Over the decades, authorities have published public dietary and nutritional guidelines in an attempt to inform individuals about the healthiest choices to optimize health and prevent disease. However, conflicting and sometimes contradictory messaging has often led to more confusion than clarity. With so many different types of diets and supplements available it is difficult to know if they are really right for you. We have all heard some people say that certain diets work wonders for them but unfortunately not all see the same success. Part of the reason there are wide variations in individual responses to different diets and
There is a special feeling associated with conquering a challenging workout. As part of an active daily lifestyle, it is healthy to safely test our body’s boundaries of strength and endurance. This challenge is different for everyone; attempting more weight or repetitions at the gym, extending your long run by a few extra kilometres, or holding onto those new yoga poses as long as possible. Overcoming these new obstacles not only leaves us with a great sense of accomplishment but also feeling very sore the next day! To reduce muscle soreness and improve muscle function for further training, a proper recovery plan that includes optimized protein and antioxidant intake should be adopted. Further, close attention should be paid to nutrient timing during the post-exercise period (1).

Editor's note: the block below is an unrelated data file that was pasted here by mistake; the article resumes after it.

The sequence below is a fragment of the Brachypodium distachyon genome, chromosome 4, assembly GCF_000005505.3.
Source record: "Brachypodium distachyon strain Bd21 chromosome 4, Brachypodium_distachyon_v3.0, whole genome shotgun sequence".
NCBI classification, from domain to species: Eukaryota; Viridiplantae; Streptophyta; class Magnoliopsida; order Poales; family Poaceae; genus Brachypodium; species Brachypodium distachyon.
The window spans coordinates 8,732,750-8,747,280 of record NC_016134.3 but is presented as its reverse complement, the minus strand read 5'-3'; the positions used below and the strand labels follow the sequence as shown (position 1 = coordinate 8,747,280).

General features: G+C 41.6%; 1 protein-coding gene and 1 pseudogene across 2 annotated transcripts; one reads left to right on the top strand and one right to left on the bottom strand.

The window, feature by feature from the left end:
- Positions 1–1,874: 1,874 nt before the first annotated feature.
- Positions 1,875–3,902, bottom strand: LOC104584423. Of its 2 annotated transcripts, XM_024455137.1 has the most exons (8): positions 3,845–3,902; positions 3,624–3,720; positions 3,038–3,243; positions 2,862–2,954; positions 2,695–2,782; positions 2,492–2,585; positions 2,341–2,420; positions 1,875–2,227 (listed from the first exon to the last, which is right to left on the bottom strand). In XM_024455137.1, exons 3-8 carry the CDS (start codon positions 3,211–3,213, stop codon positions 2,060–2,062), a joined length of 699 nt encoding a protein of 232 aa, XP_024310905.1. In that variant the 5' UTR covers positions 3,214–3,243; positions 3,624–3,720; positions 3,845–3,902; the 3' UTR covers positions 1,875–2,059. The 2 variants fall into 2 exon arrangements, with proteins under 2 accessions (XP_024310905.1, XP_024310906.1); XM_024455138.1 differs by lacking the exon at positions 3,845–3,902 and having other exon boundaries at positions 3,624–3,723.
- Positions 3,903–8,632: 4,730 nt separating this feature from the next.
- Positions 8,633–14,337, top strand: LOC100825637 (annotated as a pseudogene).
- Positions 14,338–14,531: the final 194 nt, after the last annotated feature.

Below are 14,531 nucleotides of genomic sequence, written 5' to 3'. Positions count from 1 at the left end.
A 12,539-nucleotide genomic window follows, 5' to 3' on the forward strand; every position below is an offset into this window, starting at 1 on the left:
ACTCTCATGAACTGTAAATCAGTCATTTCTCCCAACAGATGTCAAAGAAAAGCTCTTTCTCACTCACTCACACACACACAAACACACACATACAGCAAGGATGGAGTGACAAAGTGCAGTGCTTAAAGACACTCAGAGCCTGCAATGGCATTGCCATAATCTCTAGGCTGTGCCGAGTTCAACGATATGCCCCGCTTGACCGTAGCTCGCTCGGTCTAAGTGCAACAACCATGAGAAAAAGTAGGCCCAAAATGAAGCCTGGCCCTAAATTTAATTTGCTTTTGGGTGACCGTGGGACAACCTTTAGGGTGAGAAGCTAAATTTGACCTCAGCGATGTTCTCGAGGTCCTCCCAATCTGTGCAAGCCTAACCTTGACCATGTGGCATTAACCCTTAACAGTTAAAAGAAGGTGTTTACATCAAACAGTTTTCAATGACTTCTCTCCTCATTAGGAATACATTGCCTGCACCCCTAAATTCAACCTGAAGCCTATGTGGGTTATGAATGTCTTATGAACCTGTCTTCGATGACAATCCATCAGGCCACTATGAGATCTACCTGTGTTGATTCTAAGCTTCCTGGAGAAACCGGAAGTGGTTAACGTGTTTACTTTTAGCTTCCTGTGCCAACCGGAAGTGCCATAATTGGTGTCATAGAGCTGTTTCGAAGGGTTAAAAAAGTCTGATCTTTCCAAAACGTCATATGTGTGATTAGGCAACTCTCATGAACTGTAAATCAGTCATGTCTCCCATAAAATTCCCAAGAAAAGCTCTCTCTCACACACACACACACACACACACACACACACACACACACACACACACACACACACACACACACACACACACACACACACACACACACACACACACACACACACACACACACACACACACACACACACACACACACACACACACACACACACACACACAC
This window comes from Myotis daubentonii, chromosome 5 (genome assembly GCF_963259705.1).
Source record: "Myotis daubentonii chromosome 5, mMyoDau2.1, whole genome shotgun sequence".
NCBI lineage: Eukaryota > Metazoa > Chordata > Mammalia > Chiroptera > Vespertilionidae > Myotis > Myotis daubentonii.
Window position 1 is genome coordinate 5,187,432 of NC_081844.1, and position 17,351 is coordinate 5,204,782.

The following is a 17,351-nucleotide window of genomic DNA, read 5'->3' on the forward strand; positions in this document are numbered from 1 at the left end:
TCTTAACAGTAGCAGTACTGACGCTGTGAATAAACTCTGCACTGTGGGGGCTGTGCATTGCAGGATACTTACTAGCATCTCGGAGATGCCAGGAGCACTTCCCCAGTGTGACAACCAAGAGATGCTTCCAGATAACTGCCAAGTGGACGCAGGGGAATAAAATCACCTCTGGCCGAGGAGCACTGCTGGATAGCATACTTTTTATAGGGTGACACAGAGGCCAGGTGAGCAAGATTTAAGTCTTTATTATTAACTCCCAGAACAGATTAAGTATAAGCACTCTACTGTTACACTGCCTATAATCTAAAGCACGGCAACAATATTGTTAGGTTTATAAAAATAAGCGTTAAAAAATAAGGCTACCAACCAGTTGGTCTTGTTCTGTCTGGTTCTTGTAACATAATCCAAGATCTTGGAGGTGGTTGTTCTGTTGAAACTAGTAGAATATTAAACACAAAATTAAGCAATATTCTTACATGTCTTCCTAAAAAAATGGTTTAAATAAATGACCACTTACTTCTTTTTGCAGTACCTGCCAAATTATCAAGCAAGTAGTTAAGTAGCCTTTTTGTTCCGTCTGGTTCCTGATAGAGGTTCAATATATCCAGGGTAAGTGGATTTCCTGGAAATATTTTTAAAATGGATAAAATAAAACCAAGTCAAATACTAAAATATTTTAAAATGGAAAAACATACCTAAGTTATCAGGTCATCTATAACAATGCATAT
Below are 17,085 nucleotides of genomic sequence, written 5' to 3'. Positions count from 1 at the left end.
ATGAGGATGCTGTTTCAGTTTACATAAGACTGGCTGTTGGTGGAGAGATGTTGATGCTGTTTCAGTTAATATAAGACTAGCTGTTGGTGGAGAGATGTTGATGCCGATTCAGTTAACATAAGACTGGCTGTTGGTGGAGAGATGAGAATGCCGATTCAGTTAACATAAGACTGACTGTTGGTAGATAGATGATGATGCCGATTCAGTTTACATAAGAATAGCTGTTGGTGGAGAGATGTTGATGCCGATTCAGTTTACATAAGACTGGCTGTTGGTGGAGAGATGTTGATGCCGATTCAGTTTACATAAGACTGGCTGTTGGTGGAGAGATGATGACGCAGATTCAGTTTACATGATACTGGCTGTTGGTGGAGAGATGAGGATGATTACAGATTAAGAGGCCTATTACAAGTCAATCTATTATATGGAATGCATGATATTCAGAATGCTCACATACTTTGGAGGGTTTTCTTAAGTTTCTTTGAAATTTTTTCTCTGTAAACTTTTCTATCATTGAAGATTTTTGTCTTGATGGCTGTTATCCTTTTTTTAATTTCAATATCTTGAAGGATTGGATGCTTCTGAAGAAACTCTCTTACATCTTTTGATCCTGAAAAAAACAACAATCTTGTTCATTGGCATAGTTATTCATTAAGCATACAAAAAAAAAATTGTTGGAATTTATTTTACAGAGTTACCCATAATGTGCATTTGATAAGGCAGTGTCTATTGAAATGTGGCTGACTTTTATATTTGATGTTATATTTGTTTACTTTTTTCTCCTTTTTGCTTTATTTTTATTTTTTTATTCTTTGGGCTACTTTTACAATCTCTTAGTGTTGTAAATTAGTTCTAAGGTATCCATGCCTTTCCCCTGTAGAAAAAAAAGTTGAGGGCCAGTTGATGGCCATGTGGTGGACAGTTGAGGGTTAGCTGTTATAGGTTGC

How Much Protein Should I Have?
Protein is an essential part of our diet and provides the building blocks required for all tissues of the body, including muscle. That said, depending on the type of exercise you enjoy, the amount of protein needed to support your muscles may vary. Both endurance and strength-based exercises increase the body’s demand for protein, specifically branch-chain amino acids including leucine, to help boost repair. These branched chain amino acids are structurally important for stimulating growth and repair in our muscles. Higher protein diets containing more than 1 g of protein per kilogram of body weight are shown to promote healthy ageing, improve appetite regulation, and weight management (2). Higher protein intake can also help with improving fat loss, reduction in body weight, and improved immune function, when combined with exercise and caloric control.
Are There Dangers of Consuming Too Much Protein?
There have been recent studies that have looked at huge protein intakes, equivalent to eating your body weight in protein per day, to determine whether or not there is any health risk associated with increased protein consumption. These studies have shown no adverse health effects, specifically no damage to liver or kidneys and no change in bone health (2, 3). While those with certain medical conditions must adhere to low protein diets, those who are healthy and active will benefit from increased protein consumption; consumption of 1-1.6 g/kg of body weight is a realistic goal.
Should Protein Intake Change with Age?